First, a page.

2. It's been a LONG TIME since I last updated you guys on my game engine. This is what I've accomplished so far: https://youtu.be/sWIAZwODEMo
  3. http://qt.eastfist.com I'll be putting up a series of very basic tutorials on Qt c++ while I recover from surgery.
  4. You need to do some heavy processes in that render loop. Then you'll see if that frame rate is going to hold.
  5. Just translated some image distortion algorithms from c# to Qt c++. Looks amazing, although not ideal for real-time rendering. Have to still learn about bilinear interpolation and direct pointers to pixels.
  6.   You can say that again.  Very appropriate level of abstraction for beginners.
  7. I realize now that if I continue to rewrite my code, I'll never get it done. This iteration, though, is quite robust. But it seems I encounter a new problem everytime I implement a new feature to make it easier to use. For example, today was all about make tabs.
  8. Qt manages to open/draw a 24 megapixel jpeg with ease (because of built-in double-buffering in their widgets). However, in GIMP, which is built with GTK, it tears all over the place. I dare someone to write a Qt paint program comprehensive enough to compete with GIMP.
  9. I love how well c++ runs (when the code is good). But I also understand why it's intimidating to new programmers (because c++ is not my first programming language). But how I learned it coming from Visual Basic was to look for the patterns in language syntax. Imagine one day when we'll all be programming with full graphical rebus language, looking like some kind of code we dial into Mortal Kombat. :P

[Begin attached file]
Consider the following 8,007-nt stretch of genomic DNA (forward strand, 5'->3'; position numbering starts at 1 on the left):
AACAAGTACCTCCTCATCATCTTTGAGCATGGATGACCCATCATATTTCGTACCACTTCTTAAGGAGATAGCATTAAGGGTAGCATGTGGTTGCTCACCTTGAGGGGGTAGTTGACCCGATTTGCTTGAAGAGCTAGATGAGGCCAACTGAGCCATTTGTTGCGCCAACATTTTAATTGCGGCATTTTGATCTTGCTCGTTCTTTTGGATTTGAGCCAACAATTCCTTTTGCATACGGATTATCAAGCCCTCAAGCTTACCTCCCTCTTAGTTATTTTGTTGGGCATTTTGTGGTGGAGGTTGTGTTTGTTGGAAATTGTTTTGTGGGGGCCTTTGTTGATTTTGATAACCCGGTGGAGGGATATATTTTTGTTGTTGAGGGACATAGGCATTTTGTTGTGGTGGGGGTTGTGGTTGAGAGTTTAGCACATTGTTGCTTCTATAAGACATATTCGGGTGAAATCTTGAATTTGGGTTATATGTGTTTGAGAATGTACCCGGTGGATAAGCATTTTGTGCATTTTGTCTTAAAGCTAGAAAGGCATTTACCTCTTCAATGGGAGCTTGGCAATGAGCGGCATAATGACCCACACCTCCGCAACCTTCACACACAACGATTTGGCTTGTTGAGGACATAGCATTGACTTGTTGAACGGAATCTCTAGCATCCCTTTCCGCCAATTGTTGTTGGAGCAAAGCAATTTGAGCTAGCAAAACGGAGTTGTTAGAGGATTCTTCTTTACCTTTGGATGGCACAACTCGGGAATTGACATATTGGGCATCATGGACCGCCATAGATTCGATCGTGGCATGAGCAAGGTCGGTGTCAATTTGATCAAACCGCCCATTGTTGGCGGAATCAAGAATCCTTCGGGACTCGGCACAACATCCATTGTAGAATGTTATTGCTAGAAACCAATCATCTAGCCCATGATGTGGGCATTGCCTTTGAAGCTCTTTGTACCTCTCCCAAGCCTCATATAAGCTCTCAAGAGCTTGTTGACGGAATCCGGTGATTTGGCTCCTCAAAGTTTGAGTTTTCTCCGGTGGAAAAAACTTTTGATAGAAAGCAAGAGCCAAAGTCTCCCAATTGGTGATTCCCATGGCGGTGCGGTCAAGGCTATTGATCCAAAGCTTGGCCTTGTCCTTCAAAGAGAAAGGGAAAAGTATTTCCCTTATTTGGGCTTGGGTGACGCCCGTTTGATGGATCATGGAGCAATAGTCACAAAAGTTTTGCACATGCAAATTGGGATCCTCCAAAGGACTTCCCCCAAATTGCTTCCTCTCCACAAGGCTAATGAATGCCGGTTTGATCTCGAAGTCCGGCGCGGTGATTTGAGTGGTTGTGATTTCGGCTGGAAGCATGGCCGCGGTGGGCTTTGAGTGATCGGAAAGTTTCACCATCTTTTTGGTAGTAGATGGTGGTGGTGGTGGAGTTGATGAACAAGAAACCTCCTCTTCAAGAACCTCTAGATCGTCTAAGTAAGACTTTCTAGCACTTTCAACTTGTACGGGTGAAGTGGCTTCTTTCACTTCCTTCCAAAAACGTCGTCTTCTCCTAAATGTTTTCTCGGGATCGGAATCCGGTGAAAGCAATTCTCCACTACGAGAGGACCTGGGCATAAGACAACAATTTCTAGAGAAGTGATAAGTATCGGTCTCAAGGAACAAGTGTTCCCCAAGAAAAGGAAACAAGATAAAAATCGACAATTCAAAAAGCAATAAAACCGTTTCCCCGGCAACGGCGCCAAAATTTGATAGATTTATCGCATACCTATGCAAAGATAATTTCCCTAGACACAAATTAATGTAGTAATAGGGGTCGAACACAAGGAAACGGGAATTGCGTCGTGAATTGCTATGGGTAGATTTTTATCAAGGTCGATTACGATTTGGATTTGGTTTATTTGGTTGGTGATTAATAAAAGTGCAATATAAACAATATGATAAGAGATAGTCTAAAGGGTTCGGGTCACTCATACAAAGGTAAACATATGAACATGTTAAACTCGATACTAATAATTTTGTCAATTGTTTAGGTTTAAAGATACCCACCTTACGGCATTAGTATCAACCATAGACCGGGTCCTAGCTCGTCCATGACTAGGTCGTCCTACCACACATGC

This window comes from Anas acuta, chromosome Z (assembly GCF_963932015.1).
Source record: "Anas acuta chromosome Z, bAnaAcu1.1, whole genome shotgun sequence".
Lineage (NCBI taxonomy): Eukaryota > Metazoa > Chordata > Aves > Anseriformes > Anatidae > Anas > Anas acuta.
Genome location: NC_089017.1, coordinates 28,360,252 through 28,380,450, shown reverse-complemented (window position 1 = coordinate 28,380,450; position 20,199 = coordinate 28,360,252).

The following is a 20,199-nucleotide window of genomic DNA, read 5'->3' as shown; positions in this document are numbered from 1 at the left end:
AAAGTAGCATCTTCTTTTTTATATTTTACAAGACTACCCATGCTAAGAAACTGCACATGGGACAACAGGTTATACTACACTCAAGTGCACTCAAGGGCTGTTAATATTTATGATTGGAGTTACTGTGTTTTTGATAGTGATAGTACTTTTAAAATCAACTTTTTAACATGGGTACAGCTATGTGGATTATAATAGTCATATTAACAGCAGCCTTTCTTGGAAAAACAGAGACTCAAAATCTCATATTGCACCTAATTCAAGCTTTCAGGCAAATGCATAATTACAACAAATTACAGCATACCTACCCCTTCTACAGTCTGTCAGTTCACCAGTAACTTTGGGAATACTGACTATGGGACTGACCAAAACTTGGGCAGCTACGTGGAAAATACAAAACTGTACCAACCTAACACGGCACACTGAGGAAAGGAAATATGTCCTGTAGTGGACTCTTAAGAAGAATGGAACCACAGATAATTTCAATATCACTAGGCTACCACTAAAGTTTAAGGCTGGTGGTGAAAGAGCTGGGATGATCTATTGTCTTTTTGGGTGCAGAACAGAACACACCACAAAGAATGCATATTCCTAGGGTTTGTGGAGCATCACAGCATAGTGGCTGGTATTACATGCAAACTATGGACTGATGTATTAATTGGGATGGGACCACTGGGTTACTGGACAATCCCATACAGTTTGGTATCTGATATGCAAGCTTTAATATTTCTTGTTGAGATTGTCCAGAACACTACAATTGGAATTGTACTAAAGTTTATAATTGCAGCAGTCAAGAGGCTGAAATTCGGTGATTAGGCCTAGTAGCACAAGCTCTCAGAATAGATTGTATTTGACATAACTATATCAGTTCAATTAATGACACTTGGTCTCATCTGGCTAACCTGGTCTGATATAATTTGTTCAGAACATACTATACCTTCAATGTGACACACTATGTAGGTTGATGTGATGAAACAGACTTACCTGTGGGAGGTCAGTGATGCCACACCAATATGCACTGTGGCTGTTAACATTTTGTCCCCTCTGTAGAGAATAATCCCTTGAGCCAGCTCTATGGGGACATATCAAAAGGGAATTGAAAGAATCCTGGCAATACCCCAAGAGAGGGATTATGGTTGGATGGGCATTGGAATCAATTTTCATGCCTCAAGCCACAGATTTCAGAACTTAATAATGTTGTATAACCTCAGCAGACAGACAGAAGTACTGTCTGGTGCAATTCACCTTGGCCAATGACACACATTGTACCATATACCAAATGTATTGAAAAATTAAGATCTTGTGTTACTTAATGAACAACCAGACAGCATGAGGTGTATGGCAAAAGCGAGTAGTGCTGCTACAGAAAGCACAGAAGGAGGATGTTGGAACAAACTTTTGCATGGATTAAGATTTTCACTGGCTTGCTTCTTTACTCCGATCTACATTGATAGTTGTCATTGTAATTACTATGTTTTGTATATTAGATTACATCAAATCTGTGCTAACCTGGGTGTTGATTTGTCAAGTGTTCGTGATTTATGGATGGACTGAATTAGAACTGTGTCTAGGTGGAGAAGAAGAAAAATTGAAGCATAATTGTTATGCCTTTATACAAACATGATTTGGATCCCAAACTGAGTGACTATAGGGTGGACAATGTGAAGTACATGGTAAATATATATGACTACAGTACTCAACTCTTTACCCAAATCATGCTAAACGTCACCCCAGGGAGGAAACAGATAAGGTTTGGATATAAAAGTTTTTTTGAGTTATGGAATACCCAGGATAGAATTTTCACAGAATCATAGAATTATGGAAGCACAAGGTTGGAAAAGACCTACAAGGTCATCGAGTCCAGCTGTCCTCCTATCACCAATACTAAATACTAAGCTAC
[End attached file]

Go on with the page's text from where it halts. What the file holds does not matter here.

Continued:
10. Success! Qt "real" 3D rotation transformations give me Mode-7 F-Zero type of rendering. Opens up all sorts of possibilities. Check out my video: http://youtu.be/KuTBzhBqU4Y
  11. First goal after completing the development kit is to "port" the fundamental seminal games like Tetris, Pac-Man, Mario. If I can do that with ease, then I will have accomplished what I set out to do. Of course, I don't want to get ahead of myself.
  12. New GUI is coming along nicely. Stability is the main issue.
  13. [quote name='JTippetts' timestamp='1346535272' post='4975551'] What you should worry about instead of language progression, is learning one language [i]really well[/i]. Once you have a strong grasp on programming, you will understand that the differences between most languages is very superficial.[/quote] +infinity OP, make an HTML+Javascript+CSS webpage game first. Make a div box move around on the screen when you press the keyboard. Then try to duplicate that in c++. Once you understand what it takes just to make a simple rectangle move on the screen, then you have conquered your first step. Everything else is built on that and it will become very complex so organization is going to be vital.
  14. If you're a beginner, I suggest not diving into OpenGL or even DirectX, just yet. Learn the native drawing API of your system or tool first. If you're using any of Microsoft Express editions, jump into GDI+ (or even GDI). Otherwise, there's Qt, which has their own QPainter class that makes those calls internally for you. At the least, it guarantees it will run without a dependency on the OpenGL or DirectX libraries.